Last month, a group designed a truly out-of-this-world work of art—the first sculpture created in space. The ring-shaped plastic artwork, called #Laugh, was made aboard the International Space Station (ISS). The ISS is a research laboratory located 249 kilometers (155 miles) above Earth.
The sculpture was the idea of Israeli artist Eyal Gever and California-based company Made In Space. Made In Space built the 3-D printer found aboard the ISS. This device produces solid objects by building up layers of material, like plastic or metal, one on top of another. The team used the printer to create #Laugh, a physical representation of human laughter, inside the ISS.
As the first artist to work in space, Gever wanted his sculpture to appeal to everyone back on Earth. So he chose a subject that crosses all cultures: laughter.
Gever started by gathering samples of peoplersquo;s giggles, chuckles, and cackles. To do that, he turned to crowdsourcing (enlisting the services of a large number of people to help with a project). Gever launched a smartphone app people could use to record their laughter. The app then turned the sound waves that make up each laugh into a “laugh star”—a digital 3-D model that looks like a donut with rippled edges.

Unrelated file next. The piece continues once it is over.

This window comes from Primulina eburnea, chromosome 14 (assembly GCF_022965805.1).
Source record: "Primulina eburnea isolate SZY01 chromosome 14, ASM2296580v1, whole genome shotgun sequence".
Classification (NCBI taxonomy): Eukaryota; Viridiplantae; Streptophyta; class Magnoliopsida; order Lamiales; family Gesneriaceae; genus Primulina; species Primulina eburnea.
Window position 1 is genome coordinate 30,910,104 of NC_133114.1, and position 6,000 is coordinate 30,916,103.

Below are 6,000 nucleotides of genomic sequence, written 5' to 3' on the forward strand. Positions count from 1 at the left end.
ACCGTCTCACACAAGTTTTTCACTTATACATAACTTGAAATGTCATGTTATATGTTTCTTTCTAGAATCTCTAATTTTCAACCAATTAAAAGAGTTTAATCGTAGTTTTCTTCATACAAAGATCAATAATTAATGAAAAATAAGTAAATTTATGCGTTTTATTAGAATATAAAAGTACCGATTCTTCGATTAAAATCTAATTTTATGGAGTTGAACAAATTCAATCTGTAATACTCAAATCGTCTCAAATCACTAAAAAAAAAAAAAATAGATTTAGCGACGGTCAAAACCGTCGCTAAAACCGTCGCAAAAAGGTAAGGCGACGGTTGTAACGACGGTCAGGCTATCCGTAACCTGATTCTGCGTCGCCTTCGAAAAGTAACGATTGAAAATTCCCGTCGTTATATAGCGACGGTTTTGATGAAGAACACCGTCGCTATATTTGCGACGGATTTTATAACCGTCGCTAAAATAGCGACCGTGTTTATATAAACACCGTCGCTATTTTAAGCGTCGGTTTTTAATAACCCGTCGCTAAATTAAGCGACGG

More than 100,000 people downloaded the app to create personal laugh stars. Then users voted on their favorite submission. The winning laugh belonged to Naughtia Jane Stanko of Las Vegas. Her digital model was sent to the ISS and printed in space to become #Laugh.
Importance of Creativity
Astronauts usually use the ISS’s 3-D printer to make spare parts, tools, and other equipment. But the team at Made In Space wanted to show the public how technology and art can come together. They hoped the combination could create something that symbolizes all people and their achievements.
“It’s important for the world to see that technology and art are not independent of one another,” Andrew Rush, the president and CEO of Made In Space, said in a recent statement. “We've enjoyed being a part of this project, and hope that it communicates to the world that innovation and creativity are the driving forces behind humanity's future in space.”